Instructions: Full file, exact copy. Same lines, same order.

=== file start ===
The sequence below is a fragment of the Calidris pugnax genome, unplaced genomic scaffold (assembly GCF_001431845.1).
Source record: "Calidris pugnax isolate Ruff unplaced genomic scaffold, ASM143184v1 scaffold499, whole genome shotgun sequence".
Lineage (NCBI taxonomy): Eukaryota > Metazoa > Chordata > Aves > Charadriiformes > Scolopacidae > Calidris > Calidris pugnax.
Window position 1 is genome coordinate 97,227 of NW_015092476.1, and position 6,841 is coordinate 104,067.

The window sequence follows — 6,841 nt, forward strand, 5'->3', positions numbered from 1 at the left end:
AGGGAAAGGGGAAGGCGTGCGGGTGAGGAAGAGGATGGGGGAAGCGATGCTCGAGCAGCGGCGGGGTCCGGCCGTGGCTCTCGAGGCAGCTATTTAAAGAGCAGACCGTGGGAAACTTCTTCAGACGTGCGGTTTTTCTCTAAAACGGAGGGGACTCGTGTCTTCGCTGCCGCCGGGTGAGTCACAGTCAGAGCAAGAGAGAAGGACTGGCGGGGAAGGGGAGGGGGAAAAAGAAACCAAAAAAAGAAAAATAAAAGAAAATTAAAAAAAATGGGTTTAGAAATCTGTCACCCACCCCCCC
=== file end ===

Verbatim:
The sequence below is a fragment of the Calidris pugnax genome, unplaced genomic scaffold (assembly GCF_001431845.1).
Source record: "Calidris pugnax isolate Ruff unplaced genomic scaffold, ASM143184v1 scaffold499, whole genome shotgun sequence".
Lineage (NCBI taxonomy): Eukaryota > Metazoa > Chordata > Aves > Charadriiformes > Scolopacidae > Calidris > Calidris pugnax.
Window position 1 is genome coordinate 97,227 of NW_015092476.1, and position 6,841 is coordinate 104,067.

The window sequence follows — 6,841 nt, forward strand, 5'->3', positions numbered from 1 at the left end:
AGGGAAAGGGGAAGGCGTGCGGGTGAGGAAGAGGATGGGGGAAGCGATGCTCGAGCAGCGGCGGGGTCCGGCCGTGGCTCTCGAGGCAGCTATTTAAAGAGCAGACCGTGGGAAACTTCTTCAGACGTGCGGTTTTTCTCTAAAACGGAGGGGACTCGTGTCTTCGCTGCCGCCGGGTGAGTCACAGTCAGAGCAAGAGAGAAGGACTGGCGGGGAAGGGGAGGGGGAAAAAGAAACCAAAAAAAGAAAAATAAAAGAAAATTAAAAAAAATGGGTTTAGAAATCTGTCACCCACCCCCCC